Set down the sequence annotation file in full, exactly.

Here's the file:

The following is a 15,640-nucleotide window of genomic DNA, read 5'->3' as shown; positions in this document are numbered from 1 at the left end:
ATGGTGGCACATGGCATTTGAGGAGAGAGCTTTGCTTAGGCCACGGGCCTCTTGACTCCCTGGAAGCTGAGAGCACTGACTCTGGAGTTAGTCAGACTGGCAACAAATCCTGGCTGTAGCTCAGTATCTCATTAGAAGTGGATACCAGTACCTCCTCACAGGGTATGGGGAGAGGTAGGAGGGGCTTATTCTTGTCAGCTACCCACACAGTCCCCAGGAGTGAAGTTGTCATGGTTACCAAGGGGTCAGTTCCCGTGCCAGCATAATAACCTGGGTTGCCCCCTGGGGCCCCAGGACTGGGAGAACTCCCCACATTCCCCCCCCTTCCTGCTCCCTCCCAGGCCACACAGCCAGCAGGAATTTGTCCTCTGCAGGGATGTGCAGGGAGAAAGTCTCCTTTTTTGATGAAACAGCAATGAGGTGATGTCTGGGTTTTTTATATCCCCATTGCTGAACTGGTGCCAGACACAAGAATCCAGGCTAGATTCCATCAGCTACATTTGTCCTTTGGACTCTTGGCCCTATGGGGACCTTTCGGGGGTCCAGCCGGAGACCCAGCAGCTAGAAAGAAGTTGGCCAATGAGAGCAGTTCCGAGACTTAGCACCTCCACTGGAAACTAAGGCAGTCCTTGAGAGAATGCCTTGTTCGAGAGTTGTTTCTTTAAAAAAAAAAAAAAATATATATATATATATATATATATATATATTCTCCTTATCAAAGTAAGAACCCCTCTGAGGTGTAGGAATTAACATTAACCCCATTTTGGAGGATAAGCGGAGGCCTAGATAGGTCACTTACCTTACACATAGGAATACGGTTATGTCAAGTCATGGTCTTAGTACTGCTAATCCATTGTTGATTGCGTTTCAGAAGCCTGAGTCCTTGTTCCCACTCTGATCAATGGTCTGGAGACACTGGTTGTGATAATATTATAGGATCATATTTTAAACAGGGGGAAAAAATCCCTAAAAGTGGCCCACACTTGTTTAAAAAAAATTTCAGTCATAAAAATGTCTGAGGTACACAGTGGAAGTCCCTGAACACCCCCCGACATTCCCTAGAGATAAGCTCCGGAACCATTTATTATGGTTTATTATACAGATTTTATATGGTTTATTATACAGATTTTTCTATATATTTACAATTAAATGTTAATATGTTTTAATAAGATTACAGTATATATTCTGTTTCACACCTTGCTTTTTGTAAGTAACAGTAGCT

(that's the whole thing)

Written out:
The following is a 15,640-nucleotide window of genomic DNA, read 5'->3' as shown; positions in this document are numbered from 1 at the left end:
ATGGTGGCACATGGCATTTGAGGAGAGAGCTTTGCTTAGGCCACGGGCCTCTTGACTCCCTGGAAGCTGAGAGCACTGACTCTGGAGTTAGTCAGACTGGCAACAAATCCTGGCTGTAGCTCAGTATCTCATTAGAAGTGGATACCAGTACCTCCTCACAGGGTATGGGGAGAGGTAGGAGGGGCTTATTCTTGTCAGCTACCCACACAGTCCCCAGGAGTGAAGTTGTCATGGTTACCAAGGGGTCAGTTCCCGTGCCAGCATAATAACCTGGGTTGCCCCCTGGGGCCCCAGGACTGGGAGAACTCCCCACATTCCCCCCCCTTCCTGCTCCCTCCCAGGCCACACAGCCAGCAGGAATTTGTCCTCTGCAGGGATGTGCAGGGAGAAAGTCTCCTTTTTTGATGAAACAGCAATGAGGTGATGTCTGGGTTTTTTATATCCCCATTGCTGAACTGGTGCCAGACACAAGAATCCAGGCTAGATTCCATCAGCTACATTTGTCCTTTGGACTCTTGGCCCTATGGGGACCTTTCGGGGGTCCAGCCGGAGACCCAGCAGCTAGAAAGAAGTTGGCCAATGAGAGCAGTTCCGAGACTTAGCACCTCCACTGGAAACTAAGGCAGTCCTTGAGAGAATGCCTTGTTCGAGAGTTGTTTCTTTAAAAAAAAAAAAAAATATATATATATATATATATATATATATATTCTCCTTATCAAAGTAAGAACCCCTCTGAGGTGTAGGAATTAACATTAACCCCATTTTGGAGGATAAGCGGAGGCCTAGATAGGTCACTTACCTTACACATAGGAATACGGTTATGTCAAGTCATGGTCTTAGTACTGCTAATCCATTGTTGATTGCGTTTCAGAAGCCTGAGTCCTTGTTCCCACTCTGATCAATGGTCTGGAGACACTGGTTGTGATAATATTATAGGATCATATTTTAAACAGGGGGAAAAAATCCCTAAAAGTGGCCCACACTTGTTTAAAAAAAATTTCAGTCATAAAAATGTCTGAGGTACACAGTGGAAGTCCCTGAACACCCCCCGACATTCCCTAGAGATAAGCTCCGGAACCATTTATTATGGTTTATTATACAGATTTTATATGGTTTATTATACAGATTTTTCTATATATTTACAATTAAATGTTAATATGTTTTAATAAGATTACAGTATATATTCTGTTTCACACCTTGCTTTTTGTAAGTAACAGTAGCT